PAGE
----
Opinion | What We’ve Learned From Our Privacy Project (So Far)

The Privacy Project has been underway for four months, and in that time we’ve learned quite a bit about what we do — and don’t — know about privacy.

Privacy is a complex, nebulous and constantly evolving issue, but amid the chaos and complexity, we have discerned four main themes: the ubiquity of surveillance and the ready availability of surveillance tools; our considerable ignorance of where personal data goes and how companies and governments use that data; the tangible harm of privacy violations; and the possibility that sacrificing privacy for other values (say, convenience or security) can be a worthwhile trade-off.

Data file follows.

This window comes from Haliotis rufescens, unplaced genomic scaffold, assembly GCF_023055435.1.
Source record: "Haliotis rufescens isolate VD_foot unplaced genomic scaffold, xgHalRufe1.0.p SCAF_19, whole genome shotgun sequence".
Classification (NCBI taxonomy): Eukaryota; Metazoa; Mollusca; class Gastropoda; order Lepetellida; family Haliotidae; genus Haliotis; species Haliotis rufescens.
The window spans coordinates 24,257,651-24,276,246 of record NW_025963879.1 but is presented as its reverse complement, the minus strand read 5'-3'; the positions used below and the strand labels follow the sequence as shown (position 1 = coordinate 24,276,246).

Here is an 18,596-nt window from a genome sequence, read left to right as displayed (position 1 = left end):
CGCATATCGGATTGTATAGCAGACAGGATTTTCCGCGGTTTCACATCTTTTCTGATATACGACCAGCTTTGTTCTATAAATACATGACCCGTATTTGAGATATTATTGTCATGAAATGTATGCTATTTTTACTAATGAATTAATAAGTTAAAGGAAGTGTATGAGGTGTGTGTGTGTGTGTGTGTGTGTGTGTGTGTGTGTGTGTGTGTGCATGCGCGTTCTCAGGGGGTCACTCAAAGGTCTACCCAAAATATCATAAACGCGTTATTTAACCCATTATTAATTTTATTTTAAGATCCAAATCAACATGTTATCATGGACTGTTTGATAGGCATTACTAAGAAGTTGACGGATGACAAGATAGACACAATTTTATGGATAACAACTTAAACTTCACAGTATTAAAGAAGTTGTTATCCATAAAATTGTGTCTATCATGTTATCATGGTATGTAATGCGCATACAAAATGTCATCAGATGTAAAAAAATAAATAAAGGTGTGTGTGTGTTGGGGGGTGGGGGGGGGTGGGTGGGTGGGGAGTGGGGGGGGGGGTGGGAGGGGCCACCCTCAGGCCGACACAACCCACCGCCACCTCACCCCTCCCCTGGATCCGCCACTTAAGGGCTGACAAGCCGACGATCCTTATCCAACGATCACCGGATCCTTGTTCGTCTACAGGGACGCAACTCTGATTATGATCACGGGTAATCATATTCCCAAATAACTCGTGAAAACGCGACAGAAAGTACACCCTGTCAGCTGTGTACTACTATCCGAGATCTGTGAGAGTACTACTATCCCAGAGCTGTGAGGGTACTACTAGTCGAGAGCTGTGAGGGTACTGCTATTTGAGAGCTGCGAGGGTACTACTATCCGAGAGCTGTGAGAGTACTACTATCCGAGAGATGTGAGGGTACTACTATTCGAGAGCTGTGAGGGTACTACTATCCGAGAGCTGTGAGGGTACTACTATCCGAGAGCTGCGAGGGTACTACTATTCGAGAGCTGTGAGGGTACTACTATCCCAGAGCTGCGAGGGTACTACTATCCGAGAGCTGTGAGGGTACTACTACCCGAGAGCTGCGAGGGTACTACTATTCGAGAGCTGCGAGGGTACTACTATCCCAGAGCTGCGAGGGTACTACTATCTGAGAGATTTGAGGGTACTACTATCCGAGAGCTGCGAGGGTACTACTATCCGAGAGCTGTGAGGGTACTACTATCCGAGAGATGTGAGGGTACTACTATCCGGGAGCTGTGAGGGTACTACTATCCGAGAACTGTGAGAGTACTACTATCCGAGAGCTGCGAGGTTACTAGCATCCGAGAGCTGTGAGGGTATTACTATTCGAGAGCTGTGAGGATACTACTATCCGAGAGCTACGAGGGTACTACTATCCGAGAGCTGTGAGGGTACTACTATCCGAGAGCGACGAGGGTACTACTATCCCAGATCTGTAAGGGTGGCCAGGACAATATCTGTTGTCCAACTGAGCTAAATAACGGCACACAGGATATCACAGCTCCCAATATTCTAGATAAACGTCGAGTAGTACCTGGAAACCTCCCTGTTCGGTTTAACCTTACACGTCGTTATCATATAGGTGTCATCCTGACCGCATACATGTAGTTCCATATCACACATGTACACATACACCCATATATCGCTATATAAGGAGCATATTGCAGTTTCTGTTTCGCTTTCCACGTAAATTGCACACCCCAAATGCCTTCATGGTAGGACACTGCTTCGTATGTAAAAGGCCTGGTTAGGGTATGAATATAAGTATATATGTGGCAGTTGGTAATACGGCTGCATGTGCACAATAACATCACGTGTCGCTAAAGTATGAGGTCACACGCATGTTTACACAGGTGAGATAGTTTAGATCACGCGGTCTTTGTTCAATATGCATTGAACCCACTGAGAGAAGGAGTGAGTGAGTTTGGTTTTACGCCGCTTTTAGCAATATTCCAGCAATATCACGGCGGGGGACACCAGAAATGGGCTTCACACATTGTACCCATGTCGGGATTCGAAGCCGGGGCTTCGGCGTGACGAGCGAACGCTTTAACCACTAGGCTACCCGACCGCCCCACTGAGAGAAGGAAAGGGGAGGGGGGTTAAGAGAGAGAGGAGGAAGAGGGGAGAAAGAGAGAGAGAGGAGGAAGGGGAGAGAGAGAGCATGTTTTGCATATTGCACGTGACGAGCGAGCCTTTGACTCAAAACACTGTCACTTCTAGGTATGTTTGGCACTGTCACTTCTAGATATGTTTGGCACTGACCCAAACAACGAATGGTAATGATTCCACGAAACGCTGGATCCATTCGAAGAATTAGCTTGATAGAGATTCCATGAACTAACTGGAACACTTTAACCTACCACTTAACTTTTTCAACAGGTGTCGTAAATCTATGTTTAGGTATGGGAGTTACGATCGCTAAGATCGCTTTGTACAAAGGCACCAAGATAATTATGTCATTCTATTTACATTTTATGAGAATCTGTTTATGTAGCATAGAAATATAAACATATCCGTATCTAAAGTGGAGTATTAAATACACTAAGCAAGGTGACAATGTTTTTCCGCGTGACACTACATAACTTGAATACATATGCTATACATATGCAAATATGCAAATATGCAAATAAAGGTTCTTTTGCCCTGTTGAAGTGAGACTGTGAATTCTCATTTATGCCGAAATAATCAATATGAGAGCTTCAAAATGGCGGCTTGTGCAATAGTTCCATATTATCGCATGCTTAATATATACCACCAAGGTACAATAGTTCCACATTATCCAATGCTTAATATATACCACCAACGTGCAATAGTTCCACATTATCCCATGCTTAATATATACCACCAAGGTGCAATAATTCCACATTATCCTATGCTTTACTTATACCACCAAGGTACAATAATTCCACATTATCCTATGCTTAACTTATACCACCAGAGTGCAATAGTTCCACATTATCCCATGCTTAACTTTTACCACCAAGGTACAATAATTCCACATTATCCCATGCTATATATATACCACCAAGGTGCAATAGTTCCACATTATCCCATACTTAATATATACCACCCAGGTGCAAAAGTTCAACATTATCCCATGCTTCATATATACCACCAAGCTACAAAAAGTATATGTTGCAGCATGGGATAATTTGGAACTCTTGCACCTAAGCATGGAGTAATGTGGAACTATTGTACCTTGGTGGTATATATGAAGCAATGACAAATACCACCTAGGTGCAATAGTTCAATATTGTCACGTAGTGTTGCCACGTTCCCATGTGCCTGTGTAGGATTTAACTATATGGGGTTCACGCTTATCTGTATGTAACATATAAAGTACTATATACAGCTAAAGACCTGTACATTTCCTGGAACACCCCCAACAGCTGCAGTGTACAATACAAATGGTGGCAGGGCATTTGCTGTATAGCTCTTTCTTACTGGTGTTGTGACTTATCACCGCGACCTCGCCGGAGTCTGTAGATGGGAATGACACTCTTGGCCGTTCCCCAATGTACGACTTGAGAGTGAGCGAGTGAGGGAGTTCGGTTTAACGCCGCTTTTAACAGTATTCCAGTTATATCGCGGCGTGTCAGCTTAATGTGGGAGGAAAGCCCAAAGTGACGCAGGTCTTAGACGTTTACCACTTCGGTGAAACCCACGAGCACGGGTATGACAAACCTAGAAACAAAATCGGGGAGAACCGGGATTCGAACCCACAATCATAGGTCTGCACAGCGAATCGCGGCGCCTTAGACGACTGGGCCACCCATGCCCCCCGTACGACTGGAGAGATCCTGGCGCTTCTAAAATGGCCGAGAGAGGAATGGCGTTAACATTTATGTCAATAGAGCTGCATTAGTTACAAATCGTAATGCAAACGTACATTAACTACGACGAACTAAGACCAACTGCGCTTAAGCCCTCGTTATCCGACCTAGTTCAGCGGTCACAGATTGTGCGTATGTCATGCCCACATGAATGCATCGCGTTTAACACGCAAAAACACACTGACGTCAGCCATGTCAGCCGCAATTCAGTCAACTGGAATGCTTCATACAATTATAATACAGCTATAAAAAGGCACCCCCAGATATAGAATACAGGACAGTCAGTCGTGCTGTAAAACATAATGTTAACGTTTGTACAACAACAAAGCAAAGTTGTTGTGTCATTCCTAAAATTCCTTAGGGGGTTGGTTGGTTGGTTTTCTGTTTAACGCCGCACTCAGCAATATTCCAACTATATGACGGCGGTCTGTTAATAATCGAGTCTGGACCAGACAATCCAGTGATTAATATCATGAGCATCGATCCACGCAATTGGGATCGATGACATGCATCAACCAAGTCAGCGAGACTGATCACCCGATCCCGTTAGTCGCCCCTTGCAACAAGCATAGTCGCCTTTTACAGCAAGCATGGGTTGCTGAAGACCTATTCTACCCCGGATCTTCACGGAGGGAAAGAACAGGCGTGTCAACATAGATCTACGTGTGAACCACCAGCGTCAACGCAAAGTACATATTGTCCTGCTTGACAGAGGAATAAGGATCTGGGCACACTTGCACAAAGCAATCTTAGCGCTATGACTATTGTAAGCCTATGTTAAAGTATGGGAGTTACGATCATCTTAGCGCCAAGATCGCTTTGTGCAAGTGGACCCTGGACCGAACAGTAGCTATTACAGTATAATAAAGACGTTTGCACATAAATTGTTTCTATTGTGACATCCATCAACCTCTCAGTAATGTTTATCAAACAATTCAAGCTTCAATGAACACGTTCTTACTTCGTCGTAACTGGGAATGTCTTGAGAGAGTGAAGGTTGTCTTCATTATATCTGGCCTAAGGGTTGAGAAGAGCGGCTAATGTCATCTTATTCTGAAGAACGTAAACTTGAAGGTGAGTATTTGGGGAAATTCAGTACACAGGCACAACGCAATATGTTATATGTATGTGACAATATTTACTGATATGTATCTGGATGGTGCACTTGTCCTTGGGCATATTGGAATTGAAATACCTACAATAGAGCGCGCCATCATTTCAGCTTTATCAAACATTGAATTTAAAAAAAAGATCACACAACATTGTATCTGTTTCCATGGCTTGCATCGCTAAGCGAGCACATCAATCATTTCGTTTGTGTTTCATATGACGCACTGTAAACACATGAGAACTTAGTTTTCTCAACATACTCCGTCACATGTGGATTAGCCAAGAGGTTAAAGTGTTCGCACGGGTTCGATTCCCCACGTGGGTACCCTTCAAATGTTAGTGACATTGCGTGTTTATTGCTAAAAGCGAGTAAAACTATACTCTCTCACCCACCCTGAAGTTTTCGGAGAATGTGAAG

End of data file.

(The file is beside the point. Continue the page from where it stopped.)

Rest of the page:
Surveillance Tools Are Readily Available

It’s unnervingly easy to violate the privacy of others — purposefully or inadvertently — using surveillance tools accessible to most everyone.

To show just how easy it is, Stuart A. Thompson, the graphics director for The New York Times Opinion Section, bought a set of targeted advertisements and then designed them to explicitly reveal the (usually hidden) information on which they operate. Targeted ads are often praised as a way for companies to help you find and buy products specific to your needs and interests — which seems harmless enough. But targeted ads can do more than that: They can influence your beliefs and manipulate your behavior.

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